By Kevin Howell
Here’s some of my reflections from the Tucson, Ariz., shooting tragedy.
During times of inexplicable tragedy, people naturally have questions running through their minds. Whether it’s something we deem natural disasters like the earthquake in Haiti, or the recent floods and mudslides in Brazil, or something caused by man, such as the Arizona shooting, we are all looking for answers. Typically, since there are no reasonable answers in the human mind for matters of this magnitude, people tend to question or blame God. And honestly, I can’t fault them for that, because I question God.
It’s difficult not to when a 9-year-old girl, Christina Taylor Green, is killed for simply being in the wrong place at the wrong time. I can’t blame God because I know it’s not in His character to cause such a thing, but as far as how it was allowed to happen, I wrestle with understanding the ideas of sovereignty, free will, evil, a fallen world and providence. Truthfully, it’s just too great for my mind to comprehend, and too complex for theologians to surmise. As President Obama put it in his address at the Tucson memorial: “Bad things happen, and we have to guard against simple explanations in the aftermath.”
The truth is, there are no simple explanations. It’s just something we can’t wrap our limited minds around. With something tragic happens that’s beyond our power, we look to the higher power for comfort, understanding, and unfortunately to place blame. However, it’s ironic that when things are going quite well, in times of prosperity, and when man does exceptional feats, we have simple and acceptable answers. We rarely look above to give credit, nor for explanations. Rather, we heap praise on human accomplishment. We applaud ourselves for our skill, work ethic, mental fortitude, and knowledge, not even considering that the triumph, achievement, joy, or success had something to do with the same One we question during our lowest moments.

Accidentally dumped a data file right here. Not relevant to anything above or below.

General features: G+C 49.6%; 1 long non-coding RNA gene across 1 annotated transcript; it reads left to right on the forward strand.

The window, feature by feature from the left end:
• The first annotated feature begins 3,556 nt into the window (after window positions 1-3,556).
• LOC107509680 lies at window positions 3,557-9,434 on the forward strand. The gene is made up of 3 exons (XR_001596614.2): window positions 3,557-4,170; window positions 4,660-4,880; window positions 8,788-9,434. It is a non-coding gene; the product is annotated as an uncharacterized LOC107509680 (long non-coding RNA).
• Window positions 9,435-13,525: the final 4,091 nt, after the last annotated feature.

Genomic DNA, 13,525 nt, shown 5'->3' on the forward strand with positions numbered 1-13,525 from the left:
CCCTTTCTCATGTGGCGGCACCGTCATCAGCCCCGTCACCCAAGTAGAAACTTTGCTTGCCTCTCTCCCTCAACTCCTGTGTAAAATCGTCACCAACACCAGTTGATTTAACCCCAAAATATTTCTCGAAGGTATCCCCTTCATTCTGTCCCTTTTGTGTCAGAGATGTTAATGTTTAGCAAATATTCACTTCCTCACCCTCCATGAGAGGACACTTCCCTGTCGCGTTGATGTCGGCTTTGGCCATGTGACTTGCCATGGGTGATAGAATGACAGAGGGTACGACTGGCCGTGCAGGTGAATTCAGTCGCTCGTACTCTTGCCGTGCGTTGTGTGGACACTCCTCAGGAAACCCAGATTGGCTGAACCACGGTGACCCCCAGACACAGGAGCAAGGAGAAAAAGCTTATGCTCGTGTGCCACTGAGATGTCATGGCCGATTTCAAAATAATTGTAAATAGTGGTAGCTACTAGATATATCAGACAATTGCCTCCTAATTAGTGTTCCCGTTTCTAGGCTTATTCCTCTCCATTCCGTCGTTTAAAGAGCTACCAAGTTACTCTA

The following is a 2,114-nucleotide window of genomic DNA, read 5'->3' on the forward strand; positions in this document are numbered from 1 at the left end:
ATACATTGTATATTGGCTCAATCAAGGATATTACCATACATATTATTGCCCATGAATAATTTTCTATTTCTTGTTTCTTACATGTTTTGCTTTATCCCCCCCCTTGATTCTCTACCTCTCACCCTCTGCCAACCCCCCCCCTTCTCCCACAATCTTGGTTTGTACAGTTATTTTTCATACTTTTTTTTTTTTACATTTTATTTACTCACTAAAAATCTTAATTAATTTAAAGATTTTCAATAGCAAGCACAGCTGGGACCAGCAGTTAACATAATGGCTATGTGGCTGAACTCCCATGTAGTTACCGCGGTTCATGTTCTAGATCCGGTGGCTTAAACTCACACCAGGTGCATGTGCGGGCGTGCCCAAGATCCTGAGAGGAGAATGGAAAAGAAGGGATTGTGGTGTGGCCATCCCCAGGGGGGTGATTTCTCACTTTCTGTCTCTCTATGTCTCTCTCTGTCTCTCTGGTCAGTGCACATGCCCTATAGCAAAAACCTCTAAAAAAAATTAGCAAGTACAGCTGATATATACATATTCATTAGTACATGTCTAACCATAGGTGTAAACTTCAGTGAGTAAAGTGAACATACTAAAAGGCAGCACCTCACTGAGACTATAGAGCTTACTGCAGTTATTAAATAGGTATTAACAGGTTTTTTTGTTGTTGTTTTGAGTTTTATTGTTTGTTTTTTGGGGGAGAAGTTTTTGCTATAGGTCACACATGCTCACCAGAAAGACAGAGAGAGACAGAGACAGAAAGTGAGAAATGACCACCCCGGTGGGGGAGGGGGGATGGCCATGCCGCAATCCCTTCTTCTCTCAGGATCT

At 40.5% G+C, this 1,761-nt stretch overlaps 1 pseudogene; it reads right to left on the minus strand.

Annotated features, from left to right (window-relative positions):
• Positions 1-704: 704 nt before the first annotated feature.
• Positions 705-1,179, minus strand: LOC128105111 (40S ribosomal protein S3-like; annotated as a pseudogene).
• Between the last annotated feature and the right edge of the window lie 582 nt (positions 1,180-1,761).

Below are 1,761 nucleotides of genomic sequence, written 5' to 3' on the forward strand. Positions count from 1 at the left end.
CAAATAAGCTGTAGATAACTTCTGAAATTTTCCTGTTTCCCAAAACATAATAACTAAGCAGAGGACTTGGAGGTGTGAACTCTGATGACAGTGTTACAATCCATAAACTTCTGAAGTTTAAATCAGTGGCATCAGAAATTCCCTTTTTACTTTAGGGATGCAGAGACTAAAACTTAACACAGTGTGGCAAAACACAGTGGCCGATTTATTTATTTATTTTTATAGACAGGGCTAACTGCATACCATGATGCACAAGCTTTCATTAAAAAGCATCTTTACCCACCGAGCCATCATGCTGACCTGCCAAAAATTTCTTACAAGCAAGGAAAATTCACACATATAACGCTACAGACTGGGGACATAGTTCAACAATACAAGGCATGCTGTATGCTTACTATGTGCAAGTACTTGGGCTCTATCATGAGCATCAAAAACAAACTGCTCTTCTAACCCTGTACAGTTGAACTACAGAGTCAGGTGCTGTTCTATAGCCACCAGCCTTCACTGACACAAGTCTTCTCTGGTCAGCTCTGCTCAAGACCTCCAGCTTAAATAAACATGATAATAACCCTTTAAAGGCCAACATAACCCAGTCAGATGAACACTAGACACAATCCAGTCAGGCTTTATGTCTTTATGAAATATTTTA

I speak of our nation in general, of course, and not every individual. But I believe we all fall into that category in some way. I know I do. Maybe I do thank God during great accomplishments, but in times of peace and happiness, when life is simply wonderful, do I celebrate Him with gratitude as much as I seek Him for assistance when life stings? Unfortunately not.
Therefore, tragedy serves as a lesson for us. It’s a reminder, not just of our finitude, but also of our need to always live in gratitude.